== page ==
The Electrical Double Layer at Calcium Oxalate-Water Interfaces
Crystal growth inhibition and aggregation (coagulation) of calcium oxalate monohydrate crystallites are phenomena of interest in the physical chemistry of stone formation. These phenomena are affected by the presence of adsorbed species at the solid-aqueous phase interface. Inhibitors function by adsorbing at the growing interface. Aggregation tendencies depend on the forces of interaction between particles which are modified by the adsorption of ionic species. Because of the importance of interfacial processes, a study was carried out with calcium oxalate in aqueous suspensions to define better the role of various ionic species in solution. The electrophoretic mobility was used as a measure of the electric potential (zeta potential) near the particle surface. Variations in zeta potential were determined as a function of calcium/oxalate ion activities, pH, and the activities of multivalent ions which are known to function as crystal growth inhibitors.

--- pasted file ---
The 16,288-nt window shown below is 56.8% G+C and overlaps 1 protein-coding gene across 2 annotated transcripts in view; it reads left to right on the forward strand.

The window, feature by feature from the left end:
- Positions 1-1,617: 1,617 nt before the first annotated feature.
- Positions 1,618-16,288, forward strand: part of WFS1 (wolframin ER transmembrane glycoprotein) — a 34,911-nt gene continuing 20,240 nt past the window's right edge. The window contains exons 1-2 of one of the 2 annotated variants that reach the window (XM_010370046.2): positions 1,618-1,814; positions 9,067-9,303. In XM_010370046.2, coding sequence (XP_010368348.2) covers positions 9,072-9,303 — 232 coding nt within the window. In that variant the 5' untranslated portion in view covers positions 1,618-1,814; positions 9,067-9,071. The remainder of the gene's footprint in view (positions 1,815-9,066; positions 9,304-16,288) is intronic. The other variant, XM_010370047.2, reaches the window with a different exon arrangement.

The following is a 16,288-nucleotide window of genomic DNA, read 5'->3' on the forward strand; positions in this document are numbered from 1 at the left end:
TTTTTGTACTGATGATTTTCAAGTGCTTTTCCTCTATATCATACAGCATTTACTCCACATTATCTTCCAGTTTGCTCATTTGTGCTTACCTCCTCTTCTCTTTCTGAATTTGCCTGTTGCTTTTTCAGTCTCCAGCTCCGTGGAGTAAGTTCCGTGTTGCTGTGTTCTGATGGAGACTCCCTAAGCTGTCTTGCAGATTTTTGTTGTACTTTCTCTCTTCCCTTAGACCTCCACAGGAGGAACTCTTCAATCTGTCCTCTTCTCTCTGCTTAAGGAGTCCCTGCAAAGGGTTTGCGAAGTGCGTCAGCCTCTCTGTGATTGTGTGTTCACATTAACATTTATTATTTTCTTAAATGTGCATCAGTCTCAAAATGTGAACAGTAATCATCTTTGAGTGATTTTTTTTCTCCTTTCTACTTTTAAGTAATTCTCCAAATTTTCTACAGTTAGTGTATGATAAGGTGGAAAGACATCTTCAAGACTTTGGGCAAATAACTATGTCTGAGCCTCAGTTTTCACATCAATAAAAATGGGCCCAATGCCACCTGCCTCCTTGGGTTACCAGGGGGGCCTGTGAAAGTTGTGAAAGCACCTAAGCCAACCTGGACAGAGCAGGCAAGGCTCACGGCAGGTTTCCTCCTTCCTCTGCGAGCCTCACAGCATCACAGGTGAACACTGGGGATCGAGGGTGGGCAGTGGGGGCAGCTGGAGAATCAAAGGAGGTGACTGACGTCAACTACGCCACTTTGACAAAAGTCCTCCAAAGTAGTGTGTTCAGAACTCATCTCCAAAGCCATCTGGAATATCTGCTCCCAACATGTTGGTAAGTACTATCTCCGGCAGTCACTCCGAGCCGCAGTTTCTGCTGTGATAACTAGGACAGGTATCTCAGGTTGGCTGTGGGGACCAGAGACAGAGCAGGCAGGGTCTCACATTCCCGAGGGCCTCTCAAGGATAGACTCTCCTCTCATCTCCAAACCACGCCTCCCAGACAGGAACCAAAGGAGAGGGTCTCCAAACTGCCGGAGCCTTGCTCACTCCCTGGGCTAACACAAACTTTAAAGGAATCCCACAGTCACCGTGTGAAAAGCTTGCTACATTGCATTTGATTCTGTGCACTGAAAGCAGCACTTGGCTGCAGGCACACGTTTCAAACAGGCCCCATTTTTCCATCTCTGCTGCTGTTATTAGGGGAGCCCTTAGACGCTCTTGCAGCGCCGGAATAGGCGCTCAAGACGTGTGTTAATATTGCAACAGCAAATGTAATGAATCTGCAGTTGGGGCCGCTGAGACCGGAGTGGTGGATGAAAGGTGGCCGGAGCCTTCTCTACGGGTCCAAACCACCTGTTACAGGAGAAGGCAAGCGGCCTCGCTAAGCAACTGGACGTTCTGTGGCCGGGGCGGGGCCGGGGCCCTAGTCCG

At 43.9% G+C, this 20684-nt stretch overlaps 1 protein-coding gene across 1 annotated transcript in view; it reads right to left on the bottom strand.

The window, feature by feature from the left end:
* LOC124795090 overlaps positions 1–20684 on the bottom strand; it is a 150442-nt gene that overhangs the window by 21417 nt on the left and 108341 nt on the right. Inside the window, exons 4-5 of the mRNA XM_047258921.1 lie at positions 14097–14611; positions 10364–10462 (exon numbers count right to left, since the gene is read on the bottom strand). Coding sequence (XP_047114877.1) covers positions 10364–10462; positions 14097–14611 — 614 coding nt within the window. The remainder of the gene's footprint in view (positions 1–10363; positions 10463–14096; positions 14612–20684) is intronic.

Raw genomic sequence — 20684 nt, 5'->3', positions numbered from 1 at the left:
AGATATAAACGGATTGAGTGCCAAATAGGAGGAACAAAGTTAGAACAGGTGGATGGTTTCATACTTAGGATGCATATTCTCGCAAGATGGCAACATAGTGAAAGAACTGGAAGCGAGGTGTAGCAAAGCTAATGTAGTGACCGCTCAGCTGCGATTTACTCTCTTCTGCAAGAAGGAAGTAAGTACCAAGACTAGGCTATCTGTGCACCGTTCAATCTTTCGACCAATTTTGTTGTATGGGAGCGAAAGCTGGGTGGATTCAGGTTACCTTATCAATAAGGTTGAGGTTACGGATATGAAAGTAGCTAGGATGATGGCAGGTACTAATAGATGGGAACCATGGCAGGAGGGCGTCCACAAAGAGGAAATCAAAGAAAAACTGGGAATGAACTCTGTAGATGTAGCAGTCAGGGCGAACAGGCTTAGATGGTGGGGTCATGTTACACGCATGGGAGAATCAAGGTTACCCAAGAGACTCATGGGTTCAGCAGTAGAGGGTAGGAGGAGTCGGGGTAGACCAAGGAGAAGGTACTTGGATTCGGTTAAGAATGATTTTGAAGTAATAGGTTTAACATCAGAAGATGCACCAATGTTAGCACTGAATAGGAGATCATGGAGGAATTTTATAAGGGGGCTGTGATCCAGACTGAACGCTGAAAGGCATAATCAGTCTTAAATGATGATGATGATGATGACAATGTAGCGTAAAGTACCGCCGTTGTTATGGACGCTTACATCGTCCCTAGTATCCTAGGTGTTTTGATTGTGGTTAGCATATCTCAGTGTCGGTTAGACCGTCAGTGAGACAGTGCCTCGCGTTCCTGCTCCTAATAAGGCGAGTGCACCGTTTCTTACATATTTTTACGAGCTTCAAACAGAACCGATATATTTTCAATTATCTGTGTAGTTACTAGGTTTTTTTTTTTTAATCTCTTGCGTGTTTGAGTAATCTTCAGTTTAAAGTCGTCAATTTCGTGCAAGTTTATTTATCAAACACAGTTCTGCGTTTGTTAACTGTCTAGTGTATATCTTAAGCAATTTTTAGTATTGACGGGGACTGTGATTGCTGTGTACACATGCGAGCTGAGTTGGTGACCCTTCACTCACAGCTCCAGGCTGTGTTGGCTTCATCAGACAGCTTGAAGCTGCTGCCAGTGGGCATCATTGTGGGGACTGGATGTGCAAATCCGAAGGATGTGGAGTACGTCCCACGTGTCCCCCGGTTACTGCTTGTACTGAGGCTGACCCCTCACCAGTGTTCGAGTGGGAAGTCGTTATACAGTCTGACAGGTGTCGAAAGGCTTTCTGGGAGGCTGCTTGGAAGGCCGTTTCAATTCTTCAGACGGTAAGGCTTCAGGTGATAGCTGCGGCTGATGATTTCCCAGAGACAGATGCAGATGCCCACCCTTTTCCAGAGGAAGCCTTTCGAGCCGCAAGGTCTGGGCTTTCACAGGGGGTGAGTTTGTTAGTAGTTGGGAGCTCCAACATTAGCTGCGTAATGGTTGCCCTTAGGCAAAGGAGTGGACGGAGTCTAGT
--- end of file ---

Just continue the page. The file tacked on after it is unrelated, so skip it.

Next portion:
KeywordsZeta Potential Calcium Oxalate Specific Adsorption Trisodium Citrate Sodium Oxalate
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